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Business

Foreign Investment: Is the Glass Half Full or Half Empty?

The slump in the global economy has led to a drastic reduction in foreign investment in Germany.

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Automobile giants Ford and General Motors are still among the most important foreign investors in Germany.

Hilmar Kopper was the bearer of bad news this week. You might also say it was good news, however, depending on your perspective.

Hilmar Kopper is in charge of promoting foreign investment in Germany. The figures he's just released show that foreign companies invested significantly less in Germany during the first nine months of 2001 than in the same period of 2000.

But compare the 2001 figures to the average amount for the 1990s, and Kopper's news all of a sudden doesn't look bad at all.

  • 1990s 26 billion euro (avg.)
  • 2000 218 billion euro
  • 2001 43 billion euro

    During the first nine months of 2001, foreign investment totaled 43 billion euro ($ 38 billion).

    That's almost twice as much as foreign companies invested in Germany during the years 1990 to 1999, when the average sum was 26 billion euro ($ 23 billion).

    But if you compare the 2001 data to the figures for 2000, the drop in investment is striking: it's down to a fifth.

    Promoting foreign investment

    In 1998, the German government appointed Kopper, the former chairman of Deutsche Bank, to promote foreign investment in Germany. His job is to keep tabs on Germany’s strengths and weaknesses as a business location.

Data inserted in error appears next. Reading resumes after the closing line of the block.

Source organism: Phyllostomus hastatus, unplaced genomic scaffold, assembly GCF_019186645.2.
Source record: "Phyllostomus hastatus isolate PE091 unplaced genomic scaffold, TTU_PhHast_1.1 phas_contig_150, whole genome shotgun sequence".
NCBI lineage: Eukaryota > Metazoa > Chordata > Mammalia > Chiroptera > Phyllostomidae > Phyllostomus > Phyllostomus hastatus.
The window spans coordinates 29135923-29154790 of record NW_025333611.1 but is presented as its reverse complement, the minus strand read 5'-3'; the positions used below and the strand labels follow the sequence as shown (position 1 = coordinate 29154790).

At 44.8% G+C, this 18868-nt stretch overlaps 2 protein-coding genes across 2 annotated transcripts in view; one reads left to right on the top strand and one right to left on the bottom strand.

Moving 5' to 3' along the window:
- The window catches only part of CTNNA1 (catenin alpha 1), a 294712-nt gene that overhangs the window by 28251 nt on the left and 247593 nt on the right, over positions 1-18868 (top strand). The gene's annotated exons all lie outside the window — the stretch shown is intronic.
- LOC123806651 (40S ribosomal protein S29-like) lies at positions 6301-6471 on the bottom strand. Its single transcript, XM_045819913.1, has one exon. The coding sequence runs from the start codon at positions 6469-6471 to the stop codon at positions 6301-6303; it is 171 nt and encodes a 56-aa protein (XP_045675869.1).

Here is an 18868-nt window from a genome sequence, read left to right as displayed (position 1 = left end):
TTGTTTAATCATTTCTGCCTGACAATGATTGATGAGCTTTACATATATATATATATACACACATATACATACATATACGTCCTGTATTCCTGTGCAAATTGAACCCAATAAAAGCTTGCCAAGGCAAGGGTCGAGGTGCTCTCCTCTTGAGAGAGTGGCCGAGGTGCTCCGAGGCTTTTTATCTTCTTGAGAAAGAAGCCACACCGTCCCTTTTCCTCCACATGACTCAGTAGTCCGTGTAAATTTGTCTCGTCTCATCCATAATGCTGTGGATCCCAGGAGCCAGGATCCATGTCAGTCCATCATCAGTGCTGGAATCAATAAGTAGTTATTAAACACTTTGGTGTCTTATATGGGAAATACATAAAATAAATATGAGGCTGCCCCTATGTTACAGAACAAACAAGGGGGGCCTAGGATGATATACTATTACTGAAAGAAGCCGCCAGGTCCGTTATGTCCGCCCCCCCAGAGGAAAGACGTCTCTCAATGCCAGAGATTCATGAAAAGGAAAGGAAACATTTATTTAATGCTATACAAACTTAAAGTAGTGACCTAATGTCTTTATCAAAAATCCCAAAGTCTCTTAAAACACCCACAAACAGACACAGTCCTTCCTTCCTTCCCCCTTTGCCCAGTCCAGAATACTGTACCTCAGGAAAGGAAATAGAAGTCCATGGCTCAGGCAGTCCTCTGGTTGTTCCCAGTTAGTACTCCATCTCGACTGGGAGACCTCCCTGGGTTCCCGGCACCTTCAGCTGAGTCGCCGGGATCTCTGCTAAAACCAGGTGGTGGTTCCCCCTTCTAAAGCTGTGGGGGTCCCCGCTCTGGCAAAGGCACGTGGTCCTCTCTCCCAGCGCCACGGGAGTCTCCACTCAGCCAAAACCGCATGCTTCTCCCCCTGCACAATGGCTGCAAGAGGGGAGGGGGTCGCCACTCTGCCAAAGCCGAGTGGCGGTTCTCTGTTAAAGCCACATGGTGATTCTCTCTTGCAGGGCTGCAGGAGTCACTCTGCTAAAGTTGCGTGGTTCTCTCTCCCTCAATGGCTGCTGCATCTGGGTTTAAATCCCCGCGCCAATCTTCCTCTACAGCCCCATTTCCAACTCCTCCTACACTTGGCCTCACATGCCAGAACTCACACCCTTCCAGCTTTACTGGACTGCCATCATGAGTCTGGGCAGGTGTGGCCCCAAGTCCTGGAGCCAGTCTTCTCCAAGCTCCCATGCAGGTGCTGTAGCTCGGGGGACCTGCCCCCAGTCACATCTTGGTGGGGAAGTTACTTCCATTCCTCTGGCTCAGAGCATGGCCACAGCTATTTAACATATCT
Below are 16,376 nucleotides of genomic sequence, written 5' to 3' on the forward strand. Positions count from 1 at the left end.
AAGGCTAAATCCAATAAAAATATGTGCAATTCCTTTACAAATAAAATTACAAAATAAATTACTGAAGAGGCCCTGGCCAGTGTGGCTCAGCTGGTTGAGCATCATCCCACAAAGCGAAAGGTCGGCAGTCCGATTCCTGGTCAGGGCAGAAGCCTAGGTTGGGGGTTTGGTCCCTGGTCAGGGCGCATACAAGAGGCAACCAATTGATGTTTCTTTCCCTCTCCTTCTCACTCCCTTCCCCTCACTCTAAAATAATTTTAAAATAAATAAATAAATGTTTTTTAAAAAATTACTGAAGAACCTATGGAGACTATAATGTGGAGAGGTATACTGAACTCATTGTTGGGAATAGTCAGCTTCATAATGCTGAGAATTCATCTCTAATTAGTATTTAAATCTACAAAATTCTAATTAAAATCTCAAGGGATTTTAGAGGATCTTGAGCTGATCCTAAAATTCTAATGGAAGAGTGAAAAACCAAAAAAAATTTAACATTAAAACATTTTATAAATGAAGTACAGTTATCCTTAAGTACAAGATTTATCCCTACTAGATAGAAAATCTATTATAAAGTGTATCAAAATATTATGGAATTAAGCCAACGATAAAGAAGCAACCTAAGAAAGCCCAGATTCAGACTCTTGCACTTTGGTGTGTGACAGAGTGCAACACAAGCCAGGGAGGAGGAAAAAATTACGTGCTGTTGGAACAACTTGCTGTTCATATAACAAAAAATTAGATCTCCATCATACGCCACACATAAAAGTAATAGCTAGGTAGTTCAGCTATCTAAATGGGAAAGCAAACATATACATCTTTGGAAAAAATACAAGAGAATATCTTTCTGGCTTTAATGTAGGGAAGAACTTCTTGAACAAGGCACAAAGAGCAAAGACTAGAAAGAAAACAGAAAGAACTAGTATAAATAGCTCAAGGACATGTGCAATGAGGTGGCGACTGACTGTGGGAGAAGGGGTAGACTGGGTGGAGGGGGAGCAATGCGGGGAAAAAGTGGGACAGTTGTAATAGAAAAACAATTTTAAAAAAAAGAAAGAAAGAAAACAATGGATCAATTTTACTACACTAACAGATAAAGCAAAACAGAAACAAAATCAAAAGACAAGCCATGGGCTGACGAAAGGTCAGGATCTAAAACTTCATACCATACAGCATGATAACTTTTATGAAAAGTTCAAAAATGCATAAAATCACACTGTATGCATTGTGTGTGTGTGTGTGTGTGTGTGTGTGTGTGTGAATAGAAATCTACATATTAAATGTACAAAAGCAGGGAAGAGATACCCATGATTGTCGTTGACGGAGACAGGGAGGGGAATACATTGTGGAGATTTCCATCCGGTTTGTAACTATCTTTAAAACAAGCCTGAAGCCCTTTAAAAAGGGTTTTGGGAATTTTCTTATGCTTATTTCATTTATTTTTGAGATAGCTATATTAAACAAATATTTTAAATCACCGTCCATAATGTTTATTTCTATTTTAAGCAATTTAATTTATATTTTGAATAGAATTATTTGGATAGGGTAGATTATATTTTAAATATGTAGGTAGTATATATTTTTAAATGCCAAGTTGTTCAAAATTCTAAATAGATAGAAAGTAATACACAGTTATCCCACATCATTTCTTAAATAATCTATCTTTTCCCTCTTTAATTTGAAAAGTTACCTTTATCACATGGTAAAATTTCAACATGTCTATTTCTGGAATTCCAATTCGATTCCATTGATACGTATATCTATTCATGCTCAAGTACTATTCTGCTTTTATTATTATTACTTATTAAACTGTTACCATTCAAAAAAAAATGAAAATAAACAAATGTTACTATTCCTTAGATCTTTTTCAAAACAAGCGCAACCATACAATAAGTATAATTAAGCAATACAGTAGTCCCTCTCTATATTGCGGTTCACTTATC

There are twenty thousand foreign companies operating in Germany, accounting for some two million jobs. So Kopper's success in attracting foreign investors is vital for the economy.

    Even though economic growth has slowed down considerably in Germany, the country is still the world's third largest economy, accounting for nearly one fourth of economic output in the European Union.

    And with a population of over 82 million consumers and high levels of domestic investment spending, the German market remains an important target destination for foreign products and services.

    "When your firm is ready to set-up operations in Germany, it should contact my office, where an experienced staff can accommodate all questions," Kopper told DW-TV in an interview.

    More inquiries in 2001

    Despite the economic slump in Germany, the number of inquiries reaching Kopper's office has increased. Half of all inquiries have come from within Europe, mainly from Britain, the Netherlands and France. A quarter were from the United States, 18 percent from Asia.

    "We have an interesting geographic position in Europe, exactly in the middle," said Kopper. "We are the cornerstone of the new eastern Europe, which will one day belong to the EU. There are some excellent advantages such as good infrastructure, and intelligent, willing and productive people."

    Increasing investment in 2002

    Still, many foreign investors are put off by the over-regulation of the German labor market. High taxes and wage costs are also a deterrent for some foreign companies.

    Kopper expects foreign investment to increase in 2002. He thinks the thing that will spur investment is the government's tax reform, which brought lower corporate tax and allows corporations to divest shareholdings tax-free.

    "We need integration with international developments," said Kopper. "And in addition, inward investment is a pat on the back for us. It's a sign that this country, this location, Germany, is a good location. Otherwise foreigners wouldn't come here."

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